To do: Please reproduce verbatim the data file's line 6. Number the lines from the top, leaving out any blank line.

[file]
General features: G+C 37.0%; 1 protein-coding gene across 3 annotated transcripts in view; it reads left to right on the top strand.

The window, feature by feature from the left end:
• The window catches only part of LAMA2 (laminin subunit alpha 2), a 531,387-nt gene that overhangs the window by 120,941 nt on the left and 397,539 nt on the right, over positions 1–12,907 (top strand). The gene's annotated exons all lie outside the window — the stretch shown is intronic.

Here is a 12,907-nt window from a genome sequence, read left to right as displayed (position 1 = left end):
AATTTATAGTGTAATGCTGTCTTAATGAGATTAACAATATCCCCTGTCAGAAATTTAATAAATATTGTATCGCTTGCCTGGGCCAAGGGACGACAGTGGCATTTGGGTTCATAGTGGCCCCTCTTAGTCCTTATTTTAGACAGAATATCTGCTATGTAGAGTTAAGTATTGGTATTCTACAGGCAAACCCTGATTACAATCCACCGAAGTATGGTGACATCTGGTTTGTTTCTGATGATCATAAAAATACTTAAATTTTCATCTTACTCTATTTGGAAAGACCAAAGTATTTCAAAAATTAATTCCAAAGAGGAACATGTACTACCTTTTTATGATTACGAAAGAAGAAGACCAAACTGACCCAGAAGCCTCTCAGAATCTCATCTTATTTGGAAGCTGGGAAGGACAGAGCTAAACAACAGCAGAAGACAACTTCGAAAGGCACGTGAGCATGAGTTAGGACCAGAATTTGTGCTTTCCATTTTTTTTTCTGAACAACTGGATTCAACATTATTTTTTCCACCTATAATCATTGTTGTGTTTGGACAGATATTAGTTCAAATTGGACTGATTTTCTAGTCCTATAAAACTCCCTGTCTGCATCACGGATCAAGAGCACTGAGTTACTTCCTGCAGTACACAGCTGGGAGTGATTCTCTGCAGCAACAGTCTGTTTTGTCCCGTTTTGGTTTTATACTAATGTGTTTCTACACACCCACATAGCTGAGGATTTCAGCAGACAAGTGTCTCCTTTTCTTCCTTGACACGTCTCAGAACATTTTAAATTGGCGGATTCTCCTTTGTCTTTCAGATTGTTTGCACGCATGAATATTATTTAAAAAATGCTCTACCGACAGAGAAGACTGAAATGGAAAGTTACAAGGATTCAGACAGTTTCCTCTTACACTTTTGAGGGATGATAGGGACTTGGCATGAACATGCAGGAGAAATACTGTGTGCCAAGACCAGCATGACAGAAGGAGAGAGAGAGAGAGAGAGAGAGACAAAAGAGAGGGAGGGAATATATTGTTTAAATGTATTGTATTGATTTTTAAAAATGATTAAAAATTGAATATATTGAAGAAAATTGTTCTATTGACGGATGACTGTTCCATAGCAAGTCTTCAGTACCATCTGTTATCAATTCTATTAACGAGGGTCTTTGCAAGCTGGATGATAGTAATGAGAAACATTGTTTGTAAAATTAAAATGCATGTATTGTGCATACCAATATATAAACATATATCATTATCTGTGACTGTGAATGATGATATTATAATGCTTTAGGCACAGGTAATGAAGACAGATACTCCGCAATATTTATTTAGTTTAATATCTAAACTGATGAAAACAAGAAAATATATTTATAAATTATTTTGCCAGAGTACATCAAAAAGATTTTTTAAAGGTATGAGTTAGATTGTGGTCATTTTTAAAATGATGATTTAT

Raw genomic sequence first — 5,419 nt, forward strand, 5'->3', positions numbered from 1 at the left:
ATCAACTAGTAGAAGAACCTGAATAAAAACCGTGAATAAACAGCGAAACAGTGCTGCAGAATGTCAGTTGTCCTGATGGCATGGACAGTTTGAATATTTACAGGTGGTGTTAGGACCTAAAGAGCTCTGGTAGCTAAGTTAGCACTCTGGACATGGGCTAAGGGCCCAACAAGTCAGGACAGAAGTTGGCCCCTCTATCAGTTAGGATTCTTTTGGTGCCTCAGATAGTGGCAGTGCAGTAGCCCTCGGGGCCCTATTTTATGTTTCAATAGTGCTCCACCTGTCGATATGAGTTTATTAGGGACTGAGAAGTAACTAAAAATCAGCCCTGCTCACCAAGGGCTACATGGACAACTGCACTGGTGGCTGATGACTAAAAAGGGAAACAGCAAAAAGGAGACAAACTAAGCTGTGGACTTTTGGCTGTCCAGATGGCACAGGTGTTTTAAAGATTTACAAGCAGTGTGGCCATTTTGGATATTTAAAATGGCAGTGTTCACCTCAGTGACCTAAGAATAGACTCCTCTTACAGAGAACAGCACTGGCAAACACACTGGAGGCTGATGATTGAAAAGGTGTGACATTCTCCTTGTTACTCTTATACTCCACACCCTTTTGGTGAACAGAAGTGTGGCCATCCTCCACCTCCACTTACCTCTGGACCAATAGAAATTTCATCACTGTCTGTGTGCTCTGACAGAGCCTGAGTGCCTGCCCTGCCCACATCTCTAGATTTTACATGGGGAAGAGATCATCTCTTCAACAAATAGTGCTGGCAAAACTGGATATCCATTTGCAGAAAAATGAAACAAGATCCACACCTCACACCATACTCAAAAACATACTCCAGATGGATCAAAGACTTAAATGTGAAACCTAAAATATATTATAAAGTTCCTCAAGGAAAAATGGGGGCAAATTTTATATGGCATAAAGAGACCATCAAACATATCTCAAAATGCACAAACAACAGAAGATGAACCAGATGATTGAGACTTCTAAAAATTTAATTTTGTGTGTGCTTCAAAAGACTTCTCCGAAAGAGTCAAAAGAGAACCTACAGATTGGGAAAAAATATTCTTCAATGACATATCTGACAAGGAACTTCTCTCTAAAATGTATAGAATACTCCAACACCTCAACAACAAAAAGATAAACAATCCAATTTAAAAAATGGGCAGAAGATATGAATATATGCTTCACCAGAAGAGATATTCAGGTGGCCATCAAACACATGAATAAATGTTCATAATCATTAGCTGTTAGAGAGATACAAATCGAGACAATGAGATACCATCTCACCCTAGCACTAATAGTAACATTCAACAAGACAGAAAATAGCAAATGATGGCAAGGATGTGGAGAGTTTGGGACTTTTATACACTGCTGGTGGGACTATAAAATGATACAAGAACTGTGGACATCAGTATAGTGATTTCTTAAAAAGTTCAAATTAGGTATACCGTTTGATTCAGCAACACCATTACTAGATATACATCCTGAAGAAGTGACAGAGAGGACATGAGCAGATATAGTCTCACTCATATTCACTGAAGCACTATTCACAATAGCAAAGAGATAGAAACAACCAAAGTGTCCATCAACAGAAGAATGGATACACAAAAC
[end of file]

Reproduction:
Raw genomic sequence first — 5,419 nt, forward strand, 5'->3', positions numbered from 1 at the left: